From a young man to whom she was a nanny:  She treated everyone exactly the same, be they her perennial entourage of high-ranking officers of the Catholic Church, my school-mates, dinner guests, porters, waiters, girl-friends, the rich and famous, or even our dogs: she had something to say to everyone, and would usually leave us laughing, but often feeling a bit battered by the encounter.  Most evenings she would end up singing . . . .

From a man who had hired her:  Actually, I used to sack her quite often.  Very rarely to do with anything she had or hadn’t done.  Just the amount of drink I’d had, most likely.  Be she was solicitous enough never to fail to turn up the following day.


(Me:  This was a pattern she followed her whole life.  Anytime a boss sacked her, she would always turn up the next day and continue working.  It was as though she never left a job until she chose to.)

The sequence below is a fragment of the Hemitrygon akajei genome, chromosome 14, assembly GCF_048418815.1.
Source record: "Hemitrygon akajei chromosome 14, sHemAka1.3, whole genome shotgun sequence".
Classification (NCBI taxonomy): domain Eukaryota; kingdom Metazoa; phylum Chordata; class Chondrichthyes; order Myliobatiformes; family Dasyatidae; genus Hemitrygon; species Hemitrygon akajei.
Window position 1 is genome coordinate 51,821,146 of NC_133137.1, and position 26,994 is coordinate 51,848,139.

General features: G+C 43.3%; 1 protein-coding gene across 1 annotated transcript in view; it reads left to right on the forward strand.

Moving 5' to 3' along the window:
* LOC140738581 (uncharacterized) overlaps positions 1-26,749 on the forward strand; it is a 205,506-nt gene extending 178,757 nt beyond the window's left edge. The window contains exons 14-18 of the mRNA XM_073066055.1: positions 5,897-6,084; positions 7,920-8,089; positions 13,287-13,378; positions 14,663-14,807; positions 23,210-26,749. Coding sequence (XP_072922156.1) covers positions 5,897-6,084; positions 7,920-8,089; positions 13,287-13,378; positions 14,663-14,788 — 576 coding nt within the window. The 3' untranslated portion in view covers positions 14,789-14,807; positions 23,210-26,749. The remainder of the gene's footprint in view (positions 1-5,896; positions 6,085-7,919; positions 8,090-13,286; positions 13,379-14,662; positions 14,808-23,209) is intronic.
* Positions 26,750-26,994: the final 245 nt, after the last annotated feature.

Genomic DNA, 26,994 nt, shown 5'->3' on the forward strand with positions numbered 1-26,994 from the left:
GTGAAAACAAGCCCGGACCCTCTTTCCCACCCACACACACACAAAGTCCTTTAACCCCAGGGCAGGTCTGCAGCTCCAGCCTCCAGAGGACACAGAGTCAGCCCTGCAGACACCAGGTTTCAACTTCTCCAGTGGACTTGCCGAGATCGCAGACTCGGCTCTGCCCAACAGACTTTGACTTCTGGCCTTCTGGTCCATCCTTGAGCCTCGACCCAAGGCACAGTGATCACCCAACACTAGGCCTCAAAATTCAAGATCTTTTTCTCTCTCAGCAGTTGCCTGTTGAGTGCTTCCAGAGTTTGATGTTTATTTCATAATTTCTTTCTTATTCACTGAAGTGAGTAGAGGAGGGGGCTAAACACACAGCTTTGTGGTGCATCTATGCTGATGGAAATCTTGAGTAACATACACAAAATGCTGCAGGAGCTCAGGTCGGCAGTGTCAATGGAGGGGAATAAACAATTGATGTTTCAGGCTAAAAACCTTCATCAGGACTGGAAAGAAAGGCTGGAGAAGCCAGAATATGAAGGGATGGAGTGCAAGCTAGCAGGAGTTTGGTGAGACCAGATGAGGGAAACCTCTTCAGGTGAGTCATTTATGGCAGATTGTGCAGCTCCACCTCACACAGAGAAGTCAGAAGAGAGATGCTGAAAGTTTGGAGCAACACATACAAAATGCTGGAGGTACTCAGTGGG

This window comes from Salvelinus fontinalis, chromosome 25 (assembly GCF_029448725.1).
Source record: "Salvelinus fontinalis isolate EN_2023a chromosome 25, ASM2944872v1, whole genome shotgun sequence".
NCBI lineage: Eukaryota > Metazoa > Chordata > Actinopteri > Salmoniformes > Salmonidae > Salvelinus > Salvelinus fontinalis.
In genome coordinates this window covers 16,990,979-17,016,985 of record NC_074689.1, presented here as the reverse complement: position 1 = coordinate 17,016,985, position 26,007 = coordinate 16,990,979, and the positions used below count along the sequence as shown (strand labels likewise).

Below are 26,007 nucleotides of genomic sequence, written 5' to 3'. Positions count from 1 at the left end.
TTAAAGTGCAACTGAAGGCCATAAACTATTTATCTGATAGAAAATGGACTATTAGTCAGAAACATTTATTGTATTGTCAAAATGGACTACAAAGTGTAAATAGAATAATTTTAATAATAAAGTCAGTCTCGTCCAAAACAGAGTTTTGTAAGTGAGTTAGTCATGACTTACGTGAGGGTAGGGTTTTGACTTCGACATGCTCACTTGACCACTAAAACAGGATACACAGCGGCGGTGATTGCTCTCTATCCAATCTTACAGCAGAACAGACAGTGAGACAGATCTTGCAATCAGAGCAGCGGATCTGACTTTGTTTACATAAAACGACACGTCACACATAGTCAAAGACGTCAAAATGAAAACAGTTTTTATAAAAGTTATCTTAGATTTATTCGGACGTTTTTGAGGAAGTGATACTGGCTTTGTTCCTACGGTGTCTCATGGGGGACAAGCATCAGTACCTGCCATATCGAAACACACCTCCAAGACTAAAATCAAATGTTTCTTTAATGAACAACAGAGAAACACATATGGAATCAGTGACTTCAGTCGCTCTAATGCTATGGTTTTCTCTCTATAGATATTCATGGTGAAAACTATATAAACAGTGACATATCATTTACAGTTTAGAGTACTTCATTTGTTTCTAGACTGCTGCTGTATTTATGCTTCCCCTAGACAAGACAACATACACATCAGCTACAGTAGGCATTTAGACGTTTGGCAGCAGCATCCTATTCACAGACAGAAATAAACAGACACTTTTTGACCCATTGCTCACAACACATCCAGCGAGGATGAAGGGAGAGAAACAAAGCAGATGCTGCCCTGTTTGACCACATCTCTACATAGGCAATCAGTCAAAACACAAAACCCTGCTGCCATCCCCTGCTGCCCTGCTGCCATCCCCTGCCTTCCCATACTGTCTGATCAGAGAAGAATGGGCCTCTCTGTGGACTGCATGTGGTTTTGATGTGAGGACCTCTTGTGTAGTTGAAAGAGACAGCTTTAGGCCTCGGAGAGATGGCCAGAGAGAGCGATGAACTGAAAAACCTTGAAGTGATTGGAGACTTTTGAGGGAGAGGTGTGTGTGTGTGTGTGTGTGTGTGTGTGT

From her producer/director:  [while in the hospital with her final illness] Jennifer was enormously touched when the Prince of Wales sent her a vat of organic soup and some ice cream from his private kitchens along with a handwritten get-well note.  She hugely enjoyed the food but it provided us with a difficult social conundrum.  What was the etiquette for dealing with the Tupperware containers it had arrived in?

From same person:  On another occasion I rang her and was shocked to hear her answer the phone in a pathetic little voice, far removed from the Jennifer I knew so well.  ‘Hello,’ she half whispered.  ‘Hello,’ I said. ‘Still alive then?’  At this she instantly returned to her normal self, booming down the phone, ‘oh, it’s you, dear.  Thank God, I thought it was another bloody do-gooder.’